Great architecture opens us to our context and each other. Understanding civic life and public space as integral parts to urban experience, new cultural projects are increasingly shaped by a desire for connection. Made to figuratively and literally open to the surrounding context, these projects create powerful relationships between form and building envelopes. Designed as “urban courts,” they combine space for rest and reflection with areas for gathering and assembly. Each project embraces the urban milieu to elevate experience.
Drawing together a collection of contemporary museum projects, we’re diving into the architecture of urban courts and cultural life. The 10 projects span four continents and six countries, each representing different approaches to integrating with the city. Featuring galleries and exhibition spaces, the designs are programmatically and spatially diverse. Showcasing multiple scales, they build off existing conditions and relationships. Balancing the liminal and the hermetic, they explore new ways to embrace civic life through urban courtyards and public space.
Renzo Piano’s California Academy of Sciences connects in-house scientific research with public experience. With space for education, conservation and exhibition, the institute acts as a functioning demonstration of sustainable design. The project combines a green roof, photo voltaic canopy and energy-efficient temperature control to embody the academy’s mission.
A renovation of the 1960’s restaurant on site, Rem Koolhaas’ latest work is a new museum for contemporary art in Moscow. The museum program includes galleries, a shop, café, roof terrace, auditorium and offices. A new translucent polycarbonate façade wraps the original structural framework and is lifted off the ground. This allows views and connections to both Gorky park and the exhibition space inside.
Designed to house the Kimbell Art Museum’s growing education and exhibition programs, this expansion acts as a compliment to Louis Kahn’s original structure. Echoing the existing museum structure through height, scale and layout, the new expansion was formed around ideas of light and transparency.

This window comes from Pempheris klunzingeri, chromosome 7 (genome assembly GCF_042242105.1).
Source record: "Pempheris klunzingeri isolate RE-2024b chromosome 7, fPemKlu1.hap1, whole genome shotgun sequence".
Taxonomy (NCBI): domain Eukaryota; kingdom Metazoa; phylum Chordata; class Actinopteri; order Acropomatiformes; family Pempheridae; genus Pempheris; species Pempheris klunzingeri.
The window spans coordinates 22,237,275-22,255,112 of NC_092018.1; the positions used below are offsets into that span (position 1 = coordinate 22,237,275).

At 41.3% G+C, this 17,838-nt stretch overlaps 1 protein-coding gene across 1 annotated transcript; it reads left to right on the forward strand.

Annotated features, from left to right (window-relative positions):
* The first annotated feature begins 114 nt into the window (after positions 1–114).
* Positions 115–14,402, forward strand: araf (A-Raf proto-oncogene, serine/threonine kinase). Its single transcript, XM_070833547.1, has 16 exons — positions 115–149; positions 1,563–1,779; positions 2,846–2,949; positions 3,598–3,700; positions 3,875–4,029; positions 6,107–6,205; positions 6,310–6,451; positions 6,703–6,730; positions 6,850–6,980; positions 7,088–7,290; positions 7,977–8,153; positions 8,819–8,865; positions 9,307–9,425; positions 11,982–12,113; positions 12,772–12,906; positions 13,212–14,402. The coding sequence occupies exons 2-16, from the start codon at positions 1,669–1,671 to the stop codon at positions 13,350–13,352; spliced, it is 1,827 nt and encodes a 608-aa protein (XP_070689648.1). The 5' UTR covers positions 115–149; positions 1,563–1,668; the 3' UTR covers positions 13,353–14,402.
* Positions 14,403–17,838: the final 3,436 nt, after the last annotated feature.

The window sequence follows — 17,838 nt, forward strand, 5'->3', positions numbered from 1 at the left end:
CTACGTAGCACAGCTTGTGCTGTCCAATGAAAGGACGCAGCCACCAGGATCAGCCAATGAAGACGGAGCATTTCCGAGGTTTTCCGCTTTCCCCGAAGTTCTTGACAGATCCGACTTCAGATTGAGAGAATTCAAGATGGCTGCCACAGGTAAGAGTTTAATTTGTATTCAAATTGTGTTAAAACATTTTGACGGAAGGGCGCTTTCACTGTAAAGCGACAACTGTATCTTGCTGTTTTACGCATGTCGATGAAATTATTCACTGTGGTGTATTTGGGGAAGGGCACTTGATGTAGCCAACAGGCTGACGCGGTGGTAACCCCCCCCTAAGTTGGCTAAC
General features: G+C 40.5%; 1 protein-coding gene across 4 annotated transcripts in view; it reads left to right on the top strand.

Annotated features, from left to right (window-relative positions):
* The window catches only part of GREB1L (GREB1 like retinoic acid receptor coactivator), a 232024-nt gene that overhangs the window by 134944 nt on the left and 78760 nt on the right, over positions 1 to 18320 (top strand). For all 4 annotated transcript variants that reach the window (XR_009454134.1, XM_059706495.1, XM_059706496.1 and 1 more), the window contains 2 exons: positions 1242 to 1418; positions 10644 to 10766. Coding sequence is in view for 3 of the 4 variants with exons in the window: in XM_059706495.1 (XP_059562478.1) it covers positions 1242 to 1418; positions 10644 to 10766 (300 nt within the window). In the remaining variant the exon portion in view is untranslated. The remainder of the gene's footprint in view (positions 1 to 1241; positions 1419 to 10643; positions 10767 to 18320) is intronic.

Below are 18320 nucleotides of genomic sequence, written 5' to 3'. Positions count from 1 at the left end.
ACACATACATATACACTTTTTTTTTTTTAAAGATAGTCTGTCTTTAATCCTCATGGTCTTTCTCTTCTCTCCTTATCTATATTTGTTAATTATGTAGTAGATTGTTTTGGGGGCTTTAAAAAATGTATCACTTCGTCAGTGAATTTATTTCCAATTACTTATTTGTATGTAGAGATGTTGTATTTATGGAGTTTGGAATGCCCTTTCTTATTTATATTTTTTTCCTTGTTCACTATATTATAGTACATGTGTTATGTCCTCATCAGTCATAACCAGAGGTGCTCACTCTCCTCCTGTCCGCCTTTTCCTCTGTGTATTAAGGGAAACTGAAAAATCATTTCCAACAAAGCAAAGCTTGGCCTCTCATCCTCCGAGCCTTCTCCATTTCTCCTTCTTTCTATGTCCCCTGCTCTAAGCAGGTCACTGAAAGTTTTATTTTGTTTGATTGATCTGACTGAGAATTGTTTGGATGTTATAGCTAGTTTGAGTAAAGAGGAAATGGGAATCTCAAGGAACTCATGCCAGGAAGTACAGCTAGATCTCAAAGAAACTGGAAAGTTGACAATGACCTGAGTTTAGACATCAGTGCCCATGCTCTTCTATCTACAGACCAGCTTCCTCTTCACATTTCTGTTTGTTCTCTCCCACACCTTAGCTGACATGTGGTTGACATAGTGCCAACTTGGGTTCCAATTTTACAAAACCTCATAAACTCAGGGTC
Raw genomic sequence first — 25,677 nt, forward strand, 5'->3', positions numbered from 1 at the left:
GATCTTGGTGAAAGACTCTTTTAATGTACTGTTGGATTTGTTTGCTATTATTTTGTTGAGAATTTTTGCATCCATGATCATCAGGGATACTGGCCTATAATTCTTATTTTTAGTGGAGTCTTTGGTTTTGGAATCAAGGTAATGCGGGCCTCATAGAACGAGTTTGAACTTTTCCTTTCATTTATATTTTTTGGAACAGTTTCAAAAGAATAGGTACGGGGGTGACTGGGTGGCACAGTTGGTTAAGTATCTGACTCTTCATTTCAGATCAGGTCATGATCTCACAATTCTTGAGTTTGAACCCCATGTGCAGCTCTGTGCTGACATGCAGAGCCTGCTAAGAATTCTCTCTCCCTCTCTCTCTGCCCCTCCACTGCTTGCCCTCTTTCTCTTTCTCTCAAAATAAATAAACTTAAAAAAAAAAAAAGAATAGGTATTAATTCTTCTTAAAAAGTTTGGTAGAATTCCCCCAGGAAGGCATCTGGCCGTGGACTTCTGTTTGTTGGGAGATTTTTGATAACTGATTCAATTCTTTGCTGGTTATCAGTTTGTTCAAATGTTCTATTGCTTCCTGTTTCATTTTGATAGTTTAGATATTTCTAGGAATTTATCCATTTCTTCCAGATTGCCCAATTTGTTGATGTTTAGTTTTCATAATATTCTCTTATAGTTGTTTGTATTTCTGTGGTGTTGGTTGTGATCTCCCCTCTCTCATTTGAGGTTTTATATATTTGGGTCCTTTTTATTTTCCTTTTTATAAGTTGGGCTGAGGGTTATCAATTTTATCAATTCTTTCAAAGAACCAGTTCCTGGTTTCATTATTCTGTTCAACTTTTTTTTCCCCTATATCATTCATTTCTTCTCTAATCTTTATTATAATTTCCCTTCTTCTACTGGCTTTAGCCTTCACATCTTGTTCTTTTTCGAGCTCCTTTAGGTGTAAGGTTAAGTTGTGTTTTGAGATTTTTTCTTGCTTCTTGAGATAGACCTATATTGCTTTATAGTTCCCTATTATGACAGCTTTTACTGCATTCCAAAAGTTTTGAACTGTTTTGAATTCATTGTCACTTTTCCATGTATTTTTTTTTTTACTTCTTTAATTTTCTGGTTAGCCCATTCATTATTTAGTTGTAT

Shigeru Ban’s Art Museum in Oita explored ideas of adaptability and flexibility though Japanese horizontal bi-folding doors and moveable exhibition walls. Built to service multiple functions and installations, the design was organized so that the entire site could be transformed into one large event space.
Designed around a new civic square for Melbourne, this project includes cultural and commercial buildings with space for the national gallery of Victoria. Programmed to be the new civic heart of the city, Federation Square and the plaza were developed as a locus and orientation point.
Designed to be part of the natural-artificial landscape of Madrid’s western edge while maintaining the open, public nature of La Almunena, the Museum of Royal Collections opens to views of city parks and gardens. As a plinth for the Palace from the outside, the project frames these views through a linear space that follows the lines and order of the surrounding context.
Museumplein Limburg was built as a trinity of museums that explore science and technology. Known as the Continium, Cube and Columbus, the three elements house different programs where visitors are encouraged to participate and interact with their surroundings, including labs, expo areas and an inverse planetarium.
The Rose Center expands upon the American Museum of Natural History with the Arthur Ross Terrace, the Weston Pavilion and the renovated Theodore Roosevelt Park. Opening to its context, the project features an iconic sphere housed within a glass cube.
Overlooking Los Angeles from the Santa Monica Mountains, Richard Meier’s Getty Center was built with multiple buildings across a 110-acre campus. Designed around spatial sequence and museum experience, the Getty integrates into the topography and surrounding landscape through loggias and outdoor gardens.
Machado and Silvetti’s Chazen Museum was made to create strong connections between inside and outside and from the entrance to the main gallery. Designed with a bridge gallery, the project formed a significant courtyard space along a portion of the East Campus Mall visible from University Avenue.